Pulse shooting victim's mother pressing for FBI ballistics report

More than two years after a mass shooting at a Central Florida nightclub, survivors and victims' families are still left with questions.

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Christine Leinonen, whose son, Christopher Leinonen, was killed in June 2016 at the Pulse nightclub in Orlando, has been asking the FBI for its ballistic report for more than a year, but she said she has not received it.

The FBI said the ballistics report is exempt from release because it could interfere with enforcement proceedings.

Christopher Leinonen was shot nine times in his chest and in the back of his legs.

Christine Leinonen said she has always wondered if those bullets came from both gunman Omar Mateen and police.

"Ballistics may not show that, but it can show that right now, we don't know," she said. "Everything is a mystery, and ballistics may keep it a mystery, but we don't know. It may answer questions, and these are questions I was asking the FBI over a year ago."

Leinonen said she was given hope in April when she received an email asking if she wanted a copy of the ballistics report.

She responded, saying that she would like a copy of the report, but it was never sent.

In an email on May 7, the FBI said the ballistics report was complete, but that the necessary Freedom of Information Act paperwork would first need to be filed. After the paperwork was done, another email was sent, saying that the report could not be released because it is only for law enforcement records.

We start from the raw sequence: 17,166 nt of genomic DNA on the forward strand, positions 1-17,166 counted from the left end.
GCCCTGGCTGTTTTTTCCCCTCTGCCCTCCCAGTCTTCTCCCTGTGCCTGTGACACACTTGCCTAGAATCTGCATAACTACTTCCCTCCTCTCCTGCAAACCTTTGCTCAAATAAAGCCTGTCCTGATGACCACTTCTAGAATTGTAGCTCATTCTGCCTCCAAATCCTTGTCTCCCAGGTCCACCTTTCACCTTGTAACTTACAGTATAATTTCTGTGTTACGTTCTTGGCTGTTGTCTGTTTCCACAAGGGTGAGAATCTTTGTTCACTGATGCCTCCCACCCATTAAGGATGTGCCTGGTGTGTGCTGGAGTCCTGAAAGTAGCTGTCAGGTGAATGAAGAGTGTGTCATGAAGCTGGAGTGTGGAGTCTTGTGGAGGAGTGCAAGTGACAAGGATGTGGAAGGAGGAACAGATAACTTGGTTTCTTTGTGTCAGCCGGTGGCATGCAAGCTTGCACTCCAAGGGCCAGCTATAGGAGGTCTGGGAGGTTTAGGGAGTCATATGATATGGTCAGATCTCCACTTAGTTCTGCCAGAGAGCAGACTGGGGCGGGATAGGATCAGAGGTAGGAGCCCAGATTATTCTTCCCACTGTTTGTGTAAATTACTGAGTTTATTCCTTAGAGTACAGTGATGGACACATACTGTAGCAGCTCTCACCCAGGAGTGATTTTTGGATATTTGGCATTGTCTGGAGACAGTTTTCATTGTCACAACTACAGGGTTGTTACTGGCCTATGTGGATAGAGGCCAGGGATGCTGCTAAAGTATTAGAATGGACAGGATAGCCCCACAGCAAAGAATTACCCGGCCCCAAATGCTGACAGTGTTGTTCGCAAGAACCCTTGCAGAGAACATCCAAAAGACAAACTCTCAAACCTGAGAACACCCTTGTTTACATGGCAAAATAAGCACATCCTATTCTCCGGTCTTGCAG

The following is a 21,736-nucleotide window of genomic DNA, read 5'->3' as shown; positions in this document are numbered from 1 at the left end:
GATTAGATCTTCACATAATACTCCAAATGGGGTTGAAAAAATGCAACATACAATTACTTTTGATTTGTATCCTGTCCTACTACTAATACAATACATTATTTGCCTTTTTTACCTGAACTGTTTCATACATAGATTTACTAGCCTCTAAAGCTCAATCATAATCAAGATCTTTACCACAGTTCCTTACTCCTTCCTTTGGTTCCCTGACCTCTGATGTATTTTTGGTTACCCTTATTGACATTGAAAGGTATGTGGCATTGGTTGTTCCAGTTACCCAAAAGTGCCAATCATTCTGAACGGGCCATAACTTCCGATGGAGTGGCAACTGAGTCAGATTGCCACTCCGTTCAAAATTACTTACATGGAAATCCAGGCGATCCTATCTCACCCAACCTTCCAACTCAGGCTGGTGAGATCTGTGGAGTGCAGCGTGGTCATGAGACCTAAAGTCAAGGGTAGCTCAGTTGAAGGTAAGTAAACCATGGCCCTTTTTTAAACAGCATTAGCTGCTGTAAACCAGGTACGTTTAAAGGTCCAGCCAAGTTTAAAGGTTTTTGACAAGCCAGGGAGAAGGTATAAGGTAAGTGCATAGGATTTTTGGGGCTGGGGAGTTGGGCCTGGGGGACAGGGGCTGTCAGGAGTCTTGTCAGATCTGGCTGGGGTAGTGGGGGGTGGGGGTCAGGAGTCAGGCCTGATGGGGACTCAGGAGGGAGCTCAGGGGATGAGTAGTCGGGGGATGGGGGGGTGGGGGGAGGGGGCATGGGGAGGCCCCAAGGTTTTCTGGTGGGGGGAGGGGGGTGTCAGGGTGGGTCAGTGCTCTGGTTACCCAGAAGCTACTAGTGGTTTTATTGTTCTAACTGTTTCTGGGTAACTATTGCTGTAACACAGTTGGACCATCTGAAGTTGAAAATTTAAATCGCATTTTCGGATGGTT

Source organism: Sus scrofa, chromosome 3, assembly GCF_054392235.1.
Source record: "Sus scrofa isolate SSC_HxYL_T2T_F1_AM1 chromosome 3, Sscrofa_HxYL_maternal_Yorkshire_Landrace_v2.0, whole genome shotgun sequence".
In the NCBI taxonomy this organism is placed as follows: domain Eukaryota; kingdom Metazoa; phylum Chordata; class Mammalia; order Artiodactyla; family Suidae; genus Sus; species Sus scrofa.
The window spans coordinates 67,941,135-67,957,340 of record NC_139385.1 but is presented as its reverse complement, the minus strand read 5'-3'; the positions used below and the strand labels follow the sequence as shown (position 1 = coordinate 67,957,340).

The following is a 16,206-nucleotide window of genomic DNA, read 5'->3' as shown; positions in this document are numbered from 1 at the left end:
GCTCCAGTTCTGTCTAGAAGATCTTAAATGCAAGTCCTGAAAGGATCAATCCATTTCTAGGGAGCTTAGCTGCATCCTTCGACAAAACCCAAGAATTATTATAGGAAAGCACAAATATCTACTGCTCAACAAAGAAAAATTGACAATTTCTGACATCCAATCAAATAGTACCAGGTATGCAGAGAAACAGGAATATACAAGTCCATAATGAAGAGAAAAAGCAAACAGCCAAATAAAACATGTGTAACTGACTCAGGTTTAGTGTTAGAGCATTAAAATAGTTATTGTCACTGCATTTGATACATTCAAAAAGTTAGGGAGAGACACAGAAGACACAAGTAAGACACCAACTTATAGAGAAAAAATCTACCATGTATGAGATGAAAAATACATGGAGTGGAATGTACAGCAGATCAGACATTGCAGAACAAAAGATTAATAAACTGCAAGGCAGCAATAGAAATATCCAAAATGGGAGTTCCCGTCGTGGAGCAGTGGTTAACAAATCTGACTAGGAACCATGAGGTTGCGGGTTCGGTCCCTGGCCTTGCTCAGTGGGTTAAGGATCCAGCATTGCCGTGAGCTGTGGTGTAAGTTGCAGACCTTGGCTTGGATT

"The public has to know. It's not just even a right to know. They need to know," Leinonen said. "With him dying, I want to know everything about it."

Leinonen attended the trial of Noor Salman, Mateen's widow, in hopes of learning new information about her son's death, but her questions about the bullets that killed her son weren't brought up during the proceedings.

U.S. Rep. Darren Soto said families have a right to know. His office is trying to obtain the release of the report.

The FBI said Orlando police Chief John Mina had a chance to review the agency's findings, but nobody at the Orlando Police Department or the city of Orlando has a copy of the report.

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